6 January 2006 – Rodney Tubbs (Sydney University)
Cricket umpires and captains keeping an eye on the time at University Oval No. 1, will be assisted by the “Victor” cricket clock, erected in honour of talented Sydney University sportsman Victor Hyde.
Hyde was named after famous Australian batsman Victor Trumper (1877-1915), who dominated the sport during the golden age before World War I. How the two Victors met will be revealed at the clock’s unveiling on Saturday January 7.
Trumper, who scored 3163 Test runs at an average of 39, was captain of NSW during 1914-15 when he became too ill to continue playing. After finishing training on December 10, he cleared out his locker at the Sydney Cricket Ground and was carrying his cricket gear home when he stopped at Moore Park to watch a schoolboy match.
It was the same venue that Trumper, as a 13-year-old playing for Carlton, had been spotted by Test cricketer Charles Bannerman, who had become his mentor.
This day, the new 13 year-old prodigy was Victor Hyde, who was batting for Sydney Boys High School. Trumper was so impressed he presented his favourite cap – his 1907 Baggy Green (with reverse coat of arms) – to the youngster, whom he dubbed “the most outstanding NSW schoolboy cricketer and a champion of the future”. It was then the younger Victor told the older about the origins of his name.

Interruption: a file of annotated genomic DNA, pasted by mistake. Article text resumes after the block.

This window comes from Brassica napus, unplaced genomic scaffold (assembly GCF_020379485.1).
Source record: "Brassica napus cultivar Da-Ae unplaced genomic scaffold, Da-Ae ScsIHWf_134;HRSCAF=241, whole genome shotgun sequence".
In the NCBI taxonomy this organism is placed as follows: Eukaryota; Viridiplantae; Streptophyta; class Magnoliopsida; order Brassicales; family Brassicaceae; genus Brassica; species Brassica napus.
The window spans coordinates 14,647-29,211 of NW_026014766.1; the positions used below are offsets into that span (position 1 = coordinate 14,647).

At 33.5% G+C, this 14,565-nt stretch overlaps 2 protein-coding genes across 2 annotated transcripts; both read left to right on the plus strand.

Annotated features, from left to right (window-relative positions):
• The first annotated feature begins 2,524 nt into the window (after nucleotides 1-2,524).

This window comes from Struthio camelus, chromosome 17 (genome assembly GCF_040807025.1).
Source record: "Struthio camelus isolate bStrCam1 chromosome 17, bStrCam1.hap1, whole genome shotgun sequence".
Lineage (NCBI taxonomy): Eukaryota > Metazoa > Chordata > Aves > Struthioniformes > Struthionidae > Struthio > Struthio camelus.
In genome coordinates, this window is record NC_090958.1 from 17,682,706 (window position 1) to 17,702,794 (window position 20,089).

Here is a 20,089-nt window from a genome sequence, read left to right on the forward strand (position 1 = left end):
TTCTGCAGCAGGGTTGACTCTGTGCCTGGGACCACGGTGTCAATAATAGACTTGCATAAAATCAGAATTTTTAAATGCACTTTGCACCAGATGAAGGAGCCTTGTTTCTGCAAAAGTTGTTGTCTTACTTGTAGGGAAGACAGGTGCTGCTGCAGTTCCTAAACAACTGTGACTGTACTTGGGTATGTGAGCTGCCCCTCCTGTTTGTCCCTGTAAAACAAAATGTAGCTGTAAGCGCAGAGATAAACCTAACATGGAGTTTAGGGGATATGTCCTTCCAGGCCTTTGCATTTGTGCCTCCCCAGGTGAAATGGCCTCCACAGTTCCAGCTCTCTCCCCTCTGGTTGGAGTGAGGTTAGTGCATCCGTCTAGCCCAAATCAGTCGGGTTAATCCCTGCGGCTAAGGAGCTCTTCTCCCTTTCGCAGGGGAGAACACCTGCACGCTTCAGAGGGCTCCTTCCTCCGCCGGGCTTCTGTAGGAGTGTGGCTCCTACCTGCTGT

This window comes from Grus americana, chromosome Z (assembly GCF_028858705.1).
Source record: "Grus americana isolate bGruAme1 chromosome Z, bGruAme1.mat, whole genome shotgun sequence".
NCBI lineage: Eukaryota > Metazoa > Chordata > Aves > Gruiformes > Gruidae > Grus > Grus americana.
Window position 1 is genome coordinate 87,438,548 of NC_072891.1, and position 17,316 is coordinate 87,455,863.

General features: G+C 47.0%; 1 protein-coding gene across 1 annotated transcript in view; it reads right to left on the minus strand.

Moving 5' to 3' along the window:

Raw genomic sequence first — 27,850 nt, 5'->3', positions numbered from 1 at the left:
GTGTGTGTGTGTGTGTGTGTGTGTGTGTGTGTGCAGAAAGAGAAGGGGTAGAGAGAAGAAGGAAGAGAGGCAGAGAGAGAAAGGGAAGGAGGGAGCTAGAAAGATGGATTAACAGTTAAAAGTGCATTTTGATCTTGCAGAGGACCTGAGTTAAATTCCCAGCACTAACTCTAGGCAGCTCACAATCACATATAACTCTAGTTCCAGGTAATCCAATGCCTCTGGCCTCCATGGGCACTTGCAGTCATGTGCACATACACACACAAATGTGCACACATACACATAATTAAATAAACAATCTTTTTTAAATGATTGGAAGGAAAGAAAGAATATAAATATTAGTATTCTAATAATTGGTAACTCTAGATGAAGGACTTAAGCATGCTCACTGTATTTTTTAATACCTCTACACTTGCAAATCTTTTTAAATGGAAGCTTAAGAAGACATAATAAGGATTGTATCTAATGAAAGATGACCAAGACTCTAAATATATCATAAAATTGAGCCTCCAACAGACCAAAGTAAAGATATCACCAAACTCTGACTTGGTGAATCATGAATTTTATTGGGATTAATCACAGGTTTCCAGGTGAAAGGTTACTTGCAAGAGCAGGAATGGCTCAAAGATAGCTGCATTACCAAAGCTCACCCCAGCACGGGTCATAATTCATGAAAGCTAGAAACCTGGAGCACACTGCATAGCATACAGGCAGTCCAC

Trumper did not live to follow Vic Hyde’s cricket career as he topped the batting averages for his school in the 1917-18 season. In that era playing cricket was costly and lack of funds meant Vic never realised Trumper’s vision. However, he gained Sydney University Blues in baseball (1928) and lawn tennis (1932).
While a teacher of English and History at Sydney Boys High School from 1930-35, he was an inspirational rowing Master and a boat was named in his honour. Vic was a lecturer in Social Sciences at Sydney Teacher’s College from 1936 until his untimely death in 1959, when he was head of his department. His office looked towards University Oval and he took great interest in all sports as President of the College Sports Union. His fondest love was cricket.
On March 4, 1958, in ailing health, Vic presented his much treasured cricket cap as a birthday present to his 13-year-old son Victor “Brendon” Hyde. Vic’s cricket skills were not inherited by his son, who instead represented his university in swimming, cross-country skiing and athletics in which he earned a Sydney University Blue (1977). Brendon auctioned the historical cap on December 16, 2004 and from the proceeds he funded the cricket clock in memory of his father.